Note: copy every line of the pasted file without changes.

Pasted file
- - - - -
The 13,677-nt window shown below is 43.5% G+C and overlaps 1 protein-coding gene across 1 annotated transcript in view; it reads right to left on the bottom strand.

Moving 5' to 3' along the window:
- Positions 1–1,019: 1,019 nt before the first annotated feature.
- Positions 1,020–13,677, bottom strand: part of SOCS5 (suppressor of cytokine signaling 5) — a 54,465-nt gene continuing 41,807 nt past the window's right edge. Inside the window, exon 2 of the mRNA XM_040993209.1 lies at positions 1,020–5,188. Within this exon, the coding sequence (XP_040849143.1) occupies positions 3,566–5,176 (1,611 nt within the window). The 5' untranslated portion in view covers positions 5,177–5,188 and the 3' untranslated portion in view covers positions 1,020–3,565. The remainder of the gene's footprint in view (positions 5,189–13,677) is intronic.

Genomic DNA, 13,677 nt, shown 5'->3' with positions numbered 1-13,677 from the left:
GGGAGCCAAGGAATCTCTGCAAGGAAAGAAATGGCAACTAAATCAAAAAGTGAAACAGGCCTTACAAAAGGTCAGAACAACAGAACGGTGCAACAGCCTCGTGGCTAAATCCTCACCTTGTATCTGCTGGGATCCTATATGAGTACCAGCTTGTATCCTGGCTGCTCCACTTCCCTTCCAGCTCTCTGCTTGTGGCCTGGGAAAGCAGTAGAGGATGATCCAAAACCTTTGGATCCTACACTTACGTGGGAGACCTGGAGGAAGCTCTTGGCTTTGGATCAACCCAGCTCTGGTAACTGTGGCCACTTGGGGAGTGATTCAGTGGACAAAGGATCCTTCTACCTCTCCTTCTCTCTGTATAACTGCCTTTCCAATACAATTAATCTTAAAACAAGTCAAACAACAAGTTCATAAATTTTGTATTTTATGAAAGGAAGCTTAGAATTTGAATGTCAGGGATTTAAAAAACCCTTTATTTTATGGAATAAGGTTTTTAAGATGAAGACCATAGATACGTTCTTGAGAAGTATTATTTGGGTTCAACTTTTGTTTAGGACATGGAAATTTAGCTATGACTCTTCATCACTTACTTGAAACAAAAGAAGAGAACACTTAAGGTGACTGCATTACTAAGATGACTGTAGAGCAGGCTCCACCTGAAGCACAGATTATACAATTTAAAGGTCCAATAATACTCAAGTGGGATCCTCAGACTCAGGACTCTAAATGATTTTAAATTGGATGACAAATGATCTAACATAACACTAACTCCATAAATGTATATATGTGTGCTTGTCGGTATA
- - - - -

The 13,677-nt window shown below is 43.5% G+C and overlaps 1 protein-coding gene across 1 annotated transcript in view; it reads right to left on the bottom strand.

Moving 5' to 3' along the window:
- Positions 1–1,019: 1,019 nt before the first annotated feature.
- Positions 1,020–13,677, bottom strand: part of SOCS5 (suppressor of cytokine signaling 5) — a 54,465-nt gene continuing 41,807 nt past the window's right edge. Inside the window, exon 2 of the mRNA XM_040993209.1 lies at positions 1,020–5,188. Within this exon, the coding sequence (XP_040849143.1) occupies positions 3,566–5,176 (1,611 nt within the window). The 5' untranslated portion in view covers positions 5,177–5,188 and the 3' untranslated portion in view covers positions 1,020–3,565. The remainder of the gene's footprint in view (positions 5,189–13,677) is intronic.

Genomic DNA, 13,677 nt, shown 5'->3' with positions numbered 1-13,677 from the left:
GGGAGCCAAGGAATCTCTGCAAGGAAAGAAATGGCAACTAAATCAAAAAGTGAAACAGGCCTTACAAAAGGTCAGAACAACAGAACGGTGCAACAGCCTCGTGGCTAAATCCTCACCTTGTATCTGCTGGGATCCTATATGAGTACCAGCTTGTATCCTGGCTGCTCCACTTCCCTTCCAGCTCTCTGCTTGTGGCCTGGGAAAGCAGTAGAGGATGATCCAAAACCTTTGGATCCTACACTTACGTGGGAGACCTGGAGGAAGCTCTTGGCTTTGGATCAACCCAGCTCTGGTAACTGTGGCCACTTGGGGAGTGATTCAGTGGACAAAGGATCCTTCTACCTCTCCTTCTCTCTGTATAACTGCCTTTCCAATACAATTAATCTTAAAACAAGTCAAACAACAAGTTCATAAATTTTGTATTTTATGAAAGGAAGCTTAGAATTTGAATGTCAGGGATTTAAAAAACCCTTTATTTTATGGAATAAGGTTTTTAAGATGAAGACCATAGATACGTTCTTGAGAAGTATTATTTGGGTTCAACTTTTGTTTAGGACATGGAAATTTAGCTATGACTCTTCATCACTTACTTGAAACAAAAGAAGAGAACACTTAAGGTGACTGCATTACTAAGATGACTGTAGAGCAGGCTCCACCTGAAGCACAGATTATACAATTTAAAGGTCCAATAATACTCAAGTGGGATCCTCAGACTCAGGACTCTAAATGATTTTAAATTGGATGACAAATGATCTAACATAACACTAACTCCATAAATGTATATATGTGTGCTTGTCGGTATA